We’ve recently received a restock of our popular cordovan watch straps. We all know that Horween Shell Cordovan leather is ideal for making beautiful, enduring footwear, but you may not have realized that its characteristics make a magnificent watch strap as well.

Available both lined and unlined, in a wide variety of colors, these straps are simple, durable, beautiful, and above all, comfortable. The strap will maintain a subtle luster throughout its lifespan, and gain continued character as it ages.

Check Availability HERE.

Unlined Shell Cordovan

Check Availability HERE.

Lined Shell Cordovan

Polishing Cordovan

Polishing your own shoes is a very gratifying experience. It need not be overly complicated and it should not cause you stress, relax and enjoy. Your shoes will mean more to you than ever if you have a little sweat equity invested. Remember how proud you felt after you washed and waxed your car in high school? Polishing your shoes is no different.

This tutorial is a “basic overview” of how to clean and polish your cordovan shoes; we hope you find it helpful. Like everything else there are many variations and everyone has their own personal preferences. It’s kind like asking how you like your steak cooked to each his own. The point is start with the basics; keep working at it and in time you’ll begin to develop your own technique.

Cordovan and Why We Love It

There are many reasons Genuine Horween shell cordovan is so desirable, i.e comfort, appearance, and durability but today we’re talking about maintenance.

A client of ours recently came in wearing a pair of Leffot Ivy loafers in navy shell cordovan. The shoes were well worn and when we asked him about the condition he told us he had worn them to hike along a volcanic trail in Hawaii. An interesting choice of footwear we initially thought but as these shoes are so incredibly comfortable we thought why not?

The shoes were covered in dirt and ash and were very dull with salt stains. We asked him to remove the shoes so we could clean them.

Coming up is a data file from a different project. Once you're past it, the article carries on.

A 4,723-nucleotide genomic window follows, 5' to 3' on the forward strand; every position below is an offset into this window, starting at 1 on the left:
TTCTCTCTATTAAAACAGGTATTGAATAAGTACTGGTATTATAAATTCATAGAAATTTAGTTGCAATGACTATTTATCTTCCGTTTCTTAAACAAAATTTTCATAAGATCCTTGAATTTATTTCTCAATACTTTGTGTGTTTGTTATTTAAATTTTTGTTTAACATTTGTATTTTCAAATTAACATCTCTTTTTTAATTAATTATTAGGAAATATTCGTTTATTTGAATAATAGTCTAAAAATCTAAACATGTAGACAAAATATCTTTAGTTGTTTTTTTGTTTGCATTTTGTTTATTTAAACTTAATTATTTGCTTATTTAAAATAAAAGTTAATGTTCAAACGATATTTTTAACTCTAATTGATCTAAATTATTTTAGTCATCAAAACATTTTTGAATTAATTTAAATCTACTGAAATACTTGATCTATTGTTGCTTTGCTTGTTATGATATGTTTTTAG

First we wiped them down with a slightly damp cloth, next we used Saphir Renovateur with a clean cloth to remove grime and condition the leather. We wiped down again with a clean cloth and buffed with a large horsehair brush and voila!! The whole process took less than five minutes.

Maintaining your shoes is not complicated or difficult just use common sense and quality products such as Saphir. Shell cordovan is one of the easiest leathers to maintain because it cleans up well and produces a beautiful luster in no time.

Leffot Ivy Loafer Navy Shell Cordovan Before


 

Leffot Ivy Loafer Navy Shell Cordovan Afer



 

 

The Fold

A wise old gambler once said, “You gotta know when to hold ’em, know when to fold ’em”. Sage advice no doubt and exactly what our Fold billfolds are all about.

These svelte sheaths are about as low tech as you can get, just a single piece of Horween shell cordovan, three folds, and voila your cash is snugly secured in horse ass leather for safekeeping. Simplicity is the ultimate sophistication

Small – 2.5″ x 2.75″ folded, fits U.S. Dollars and no credit cards.

Large – 2.5″ x 3.5″ folded, fits all international currencies plus a credit card or two.

Shop Online HERE

Clockwise from top

Rust, Natural, Oxblood, Natural, (Black shown here)

Rust (shown above), Oxblood, Natural, Oxblood (folded)